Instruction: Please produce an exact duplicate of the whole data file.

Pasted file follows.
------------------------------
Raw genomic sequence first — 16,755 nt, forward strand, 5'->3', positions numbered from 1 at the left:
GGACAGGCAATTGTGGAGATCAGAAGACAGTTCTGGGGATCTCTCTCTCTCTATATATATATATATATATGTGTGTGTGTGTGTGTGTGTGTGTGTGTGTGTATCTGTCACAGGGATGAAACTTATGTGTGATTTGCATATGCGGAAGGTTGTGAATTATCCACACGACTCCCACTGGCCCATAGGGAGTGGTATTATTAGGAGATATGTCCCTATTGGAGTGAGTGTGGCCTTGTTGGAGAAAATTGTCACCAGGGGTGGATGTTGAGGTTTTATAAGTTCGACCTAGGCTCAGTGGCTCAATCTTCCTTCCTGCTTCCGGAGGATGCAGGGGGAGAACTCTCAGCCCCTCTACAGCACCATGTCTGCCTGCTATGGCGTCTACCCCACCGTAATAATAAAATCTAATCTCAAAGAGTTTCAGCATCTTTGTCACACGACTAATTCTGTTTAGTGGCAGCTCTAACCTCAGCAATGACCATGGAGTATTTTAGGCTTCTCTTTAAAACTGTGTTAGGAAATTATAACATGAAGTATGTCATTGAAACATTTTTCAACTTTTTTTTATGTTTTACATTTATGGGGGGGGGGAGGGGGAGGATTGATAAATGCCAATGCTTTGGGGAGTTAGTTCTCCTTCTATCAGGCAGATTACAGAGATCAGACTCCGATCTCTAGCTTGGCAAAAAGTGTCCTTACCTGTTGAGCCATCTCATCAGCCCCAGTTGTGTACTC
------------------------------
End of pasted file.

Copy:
Raw genomic sequence first — 16,755 nt, forward strand, 5'->3', positions numbered from 1 at the left:
GGACAGGCAATTGTGGAGATCAGAAGACAGTTCTGGGGATCTCTCTCTCTCTATATATATATATATATATGTGTGTGTGTGTGTGTGTGTGTGTGTGTGTGTATCTGTCACAGGGATGAAACTTATGTGTGATTTGCATATGCGGAAGGTTGTGAATTATCCACACGACTCCCACTGGCCCATAGGGAGTGGTATTATTAGGAGATATGTCCCTATTGGAGTGAGTGTGGCCTTGTTGGAGAAAATTGTCACCAGGGGTGGATGTTGAGGTTTTATAAGTTCGACCTAGGCTCAGTGGCTCAATCTTCCTTCCTGCTTCCGGAGGATGCAGGGGGAGAACTCTCAGCCCCTCTACAGCACCATGTCTGCCTGCTATGGCGTCTACCCCACCGTAATAATAAAATCTAATCTCAAAGAGTTTCAGCATCTTTGTCACACGACTAATTCTGTTTAGTGGCAGCTCTAACCTCAGCAATGACCATGGAGTATTTTAGGCTTCTCTTTAAAACTGTGTTAGGAAATTATAACATGAAGTATGTCATTGAAACATTTTTCAACTTTTTTTTATGTTTTACATTTATGGGGGGGGGGAGGGGGAGGATTGATAAATGCCAATGCTTTGGGGAGTTAGTTCTCCTTCTATCAGGCAGATTACAGAGATCAGACTCCGATCTCTAGCTTGGCAAAAAGTGTCCTTACCTGTTGAGCCATCTCATCAGCCCCAGTTGTGTACTC